What is open data?
Open data is data that anyone can use and share. It has an open licence, is openly accessible and is both human-readable and machine-readable. You’re probably already using open data every day – for example, geospatial information (getting from A to B), weather data (deciding how to dress for the day) and government census data (making business decisions). Open data drives innovation. It helps to build new business and encourages more strategic investment – creating new jobs, new industries and stronger economies. It can also lead to positive social and cultural outcomes, and can increase transparency and democratic participation.
Read some case studies about innovative reuses of open data.
What is open government data?
Open government data:
- does not include private information about individuals (it is non-personal, unclassified and non-confidential)
- is of high value, and contributes to economic, social, cultural or environmental growth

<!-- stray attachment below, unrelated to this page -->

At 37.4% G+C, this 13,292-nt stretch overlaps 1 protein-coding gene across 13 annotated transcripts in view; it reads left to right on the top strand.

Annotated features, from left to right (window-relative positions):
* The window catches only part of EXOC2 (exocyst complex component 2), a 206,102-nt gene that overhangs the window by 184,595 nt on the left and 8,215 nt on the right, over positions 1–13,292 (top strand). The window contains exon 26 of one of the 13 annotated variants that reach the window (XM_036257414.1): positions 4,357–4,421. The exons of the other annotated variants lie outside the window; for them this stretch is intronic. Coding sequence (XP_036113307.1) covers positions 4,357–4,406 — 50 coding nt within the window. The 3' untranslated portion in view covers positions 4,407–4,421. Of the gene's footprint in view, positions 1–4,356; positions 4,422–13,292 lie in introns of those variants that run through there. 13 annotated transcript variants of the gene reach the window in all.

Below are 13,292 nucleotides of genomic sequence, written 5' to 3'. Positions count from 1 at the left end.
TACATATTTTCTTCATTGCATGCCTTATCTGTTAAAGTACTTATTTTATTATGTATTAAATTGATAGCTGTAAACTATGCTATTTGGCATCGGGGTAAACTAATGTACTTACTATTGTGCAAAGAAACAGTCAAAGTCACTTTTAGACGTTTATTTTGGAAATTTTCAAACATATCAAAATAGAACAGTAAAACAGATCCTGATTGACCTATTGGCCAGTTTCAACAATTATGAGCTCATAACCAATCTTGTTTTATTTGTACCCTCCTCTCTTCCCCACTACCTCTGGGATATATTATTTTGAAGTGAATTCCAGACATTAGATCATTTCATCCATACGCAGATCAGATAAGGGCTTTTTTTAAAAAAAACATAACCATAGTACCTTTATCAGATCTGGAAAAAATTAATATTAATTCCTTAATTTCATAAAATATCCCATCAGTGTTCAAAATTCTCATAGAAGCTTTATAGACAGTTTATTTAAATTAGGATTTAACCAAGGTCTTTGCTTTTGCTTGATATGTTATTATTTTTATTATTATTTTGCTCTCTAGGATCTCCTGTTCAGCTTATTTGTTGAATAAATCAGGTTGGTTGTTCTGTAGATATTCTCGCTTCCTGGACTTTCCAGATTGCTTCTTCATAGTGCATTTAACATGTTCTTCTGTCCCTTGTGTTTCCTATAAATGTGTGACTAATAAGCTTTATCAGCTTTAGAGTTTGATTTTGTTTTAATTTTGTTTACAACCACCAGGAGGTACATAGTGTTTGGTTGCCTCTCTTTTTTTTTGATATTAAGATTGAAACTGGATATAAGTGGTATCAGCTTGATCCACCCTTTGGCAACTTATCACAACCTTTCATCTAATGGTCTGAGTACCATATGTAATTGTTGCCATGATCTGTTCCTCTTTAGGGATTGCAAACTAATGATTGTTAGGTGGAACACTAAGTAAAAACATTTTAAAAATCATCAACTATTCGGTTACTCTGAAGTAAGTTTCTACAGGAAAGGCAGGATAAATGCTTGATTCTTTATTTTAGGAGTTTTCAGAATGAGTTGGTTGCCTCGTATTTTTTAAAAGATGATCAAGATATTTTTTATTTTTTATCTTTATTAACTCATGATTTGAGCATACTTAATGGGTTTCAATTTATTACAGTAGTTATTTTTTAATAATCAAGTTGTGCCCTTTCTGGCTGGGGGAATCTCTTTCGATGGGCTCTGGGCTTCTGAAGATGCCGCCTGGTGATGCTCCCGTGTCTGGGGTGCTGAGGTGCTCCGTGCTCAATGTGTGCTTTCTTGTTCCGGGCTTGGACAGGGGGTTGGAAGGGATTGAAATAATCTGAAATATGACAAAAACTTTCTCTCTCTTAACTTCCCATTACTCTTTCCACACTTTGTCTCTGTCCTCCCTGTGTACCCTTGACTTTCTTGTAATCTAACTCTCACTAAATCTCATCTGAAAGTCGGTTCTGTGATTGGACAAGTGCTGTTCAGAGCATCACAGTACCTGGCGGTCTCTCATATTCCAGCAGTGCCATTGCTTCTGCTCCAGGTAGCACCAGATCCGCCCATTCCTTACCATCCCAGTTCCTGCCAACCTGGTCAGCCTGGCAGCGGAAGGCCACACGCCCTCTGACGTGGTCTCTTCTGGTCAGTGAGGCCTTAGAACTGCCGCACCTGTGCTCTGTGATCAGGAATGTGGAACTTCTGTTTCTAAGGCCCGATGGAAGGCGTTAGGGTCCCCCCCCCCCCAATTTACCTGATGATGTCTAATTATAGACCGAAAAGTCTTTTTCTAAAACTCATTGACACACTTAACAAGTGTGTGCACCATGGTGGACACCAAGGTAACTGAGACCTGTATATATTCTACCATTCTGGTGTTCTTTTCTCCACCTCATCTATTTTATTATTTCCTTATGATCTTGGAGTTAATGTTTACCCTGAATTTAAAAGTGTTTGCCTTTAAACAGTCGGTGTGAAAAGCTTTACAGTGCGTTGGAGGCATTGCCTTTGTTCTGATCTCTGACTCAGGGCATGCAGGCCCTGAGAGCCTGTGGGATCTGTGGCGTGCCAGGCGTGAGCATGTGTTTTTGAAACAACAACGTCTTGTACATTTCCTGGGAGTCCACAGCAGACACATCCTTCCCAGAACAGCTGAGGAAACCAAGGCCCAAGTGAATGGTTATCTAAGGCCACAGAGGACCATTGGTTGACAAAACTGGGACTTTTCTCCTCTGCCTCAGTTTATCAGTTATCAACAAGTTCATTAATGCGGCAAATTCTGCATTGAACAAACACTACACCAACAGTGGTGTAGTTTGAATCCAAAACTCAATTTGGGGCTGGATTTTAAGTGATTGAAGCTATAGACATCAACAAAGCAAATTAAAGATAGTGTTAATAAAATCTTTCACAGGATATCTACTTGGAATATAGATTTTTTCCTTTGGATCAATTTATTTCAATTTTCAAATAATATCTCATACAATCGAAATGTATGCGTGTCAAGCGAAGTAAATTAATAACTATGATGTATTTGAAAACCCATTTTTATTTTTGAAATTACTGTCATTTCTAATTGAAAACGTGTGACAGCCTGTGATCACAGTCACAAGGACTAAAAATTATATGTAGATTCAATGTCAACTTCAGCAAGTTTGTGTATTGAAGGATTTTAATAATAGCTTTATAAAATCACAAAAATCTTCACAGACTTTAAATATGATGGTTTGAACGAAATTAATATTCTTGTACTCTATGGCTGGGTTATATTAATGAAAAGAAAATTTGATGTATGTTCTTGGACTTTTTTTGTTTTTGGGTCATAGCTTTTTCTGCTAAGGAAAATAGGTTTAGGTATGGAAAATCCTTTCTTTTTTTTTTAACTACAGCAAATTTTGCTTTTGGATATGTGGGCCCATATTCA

- provides transparency and illustrates the government's performance
- contributes to greater government efficiency through improved information sharing
- is collected, commissioned or created by a government agency in carrying out its everyday responsibilities
- is publicly funded
- can be freely used, reused and redistributed by other agencies and the public
- has an open licence for reuse (Creative Commons using NZGOAL).
Open data in New Zealand is released under the New Zealand Data and Information Management Principles, which state that it should be:
- readily available
- trusted and authoritative
- reasonably priced (preferably free)